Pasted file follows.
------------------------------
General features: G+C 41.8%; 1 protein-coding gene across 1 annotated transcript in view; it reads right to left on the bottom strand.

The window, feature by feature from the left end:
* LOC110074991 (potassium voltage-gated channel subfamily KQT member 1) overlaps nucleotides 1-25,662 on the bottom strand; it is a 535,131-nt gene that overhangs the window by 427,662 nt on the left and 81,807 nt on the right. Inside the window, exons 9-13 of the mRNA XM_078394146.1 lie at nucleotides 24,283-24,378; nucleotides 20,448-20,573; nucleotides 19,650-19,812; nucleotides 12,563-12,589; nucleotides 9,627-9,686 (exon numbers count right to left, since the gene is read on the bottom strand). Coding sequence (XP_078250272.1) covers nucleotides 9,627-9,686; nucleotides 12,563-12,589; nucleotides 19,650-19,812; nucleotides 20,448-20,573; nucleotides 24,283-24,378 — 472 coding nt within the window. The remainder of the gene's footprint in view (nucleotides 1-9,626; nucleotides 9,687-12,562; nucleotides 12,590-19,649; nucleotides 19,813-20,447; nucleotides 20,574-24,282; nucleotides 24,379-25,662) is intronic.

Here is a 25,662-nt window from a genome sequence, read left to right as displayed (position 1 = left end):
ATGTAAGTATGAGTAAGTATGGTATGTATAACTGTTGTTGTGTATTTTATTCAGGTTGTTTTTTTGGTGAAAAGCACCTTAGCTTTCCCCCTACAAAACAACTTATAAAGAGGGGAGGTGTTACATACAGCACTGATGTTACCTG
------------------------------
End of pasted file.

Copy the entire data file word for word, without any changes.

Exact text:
General features: G+C 41.8%; 1 protein-coding gene across 1 annotated transcript in view; it reads right to left on the bottom strand.

The window, feature by feature from the left end:
* LOC110074991 (potassium voltage-gated channel subfamily KQT member 1) overlaps nucleotides 1-25,662 on the bottom strand; it is a 535,131-nt gene that overhangs the window by 427,662 nt on the left and 81,807 nt on the right. Inside the window, exons 9-13 of the mRNA XM_078394146.1 lie at nucleotides 24,283-24,378; nucleotides 20,448-20,573; nucleotides 19,650-19,812; nucleotides 12,563-12,589; nucleotides 9,627-9,686 (exon numbers count right to left, since the gene is read on the bottom strand). Coding sequence (XP_078250272.1) covers nucleotides 9,627-9,686; nucleotides 12,563-12,589; nucleotides 19,650-19,812; nucleotides 20,448-20,573; nucleotides 24,283-24,378 — 472 coding nt within the window. The remainder of the gene's footprint in view (nucleotides 1-9,626; nucleotides 9,687-12,562; nucleotides 12,590-19,649; nucleotides 19,813-20,447; nucleotides 20,574-24,282; nucleotides 24,379-25,662) is intronic.

Here is a 25,662-nt window from a genome sequence, read left to right as displayed (position 1 = left end):
ATGTAAGTATGAGTAAGTATGGTATGTATAACTGTTGTTGTGTATTTTATTCAGGTTGTTTTTTTGGTGAAAAGCACCTTAGCTTTCCCCCTACAAAACAACTTATAAAGAGGGGAGGTGTTACATACAGCACTGATGTTACCTG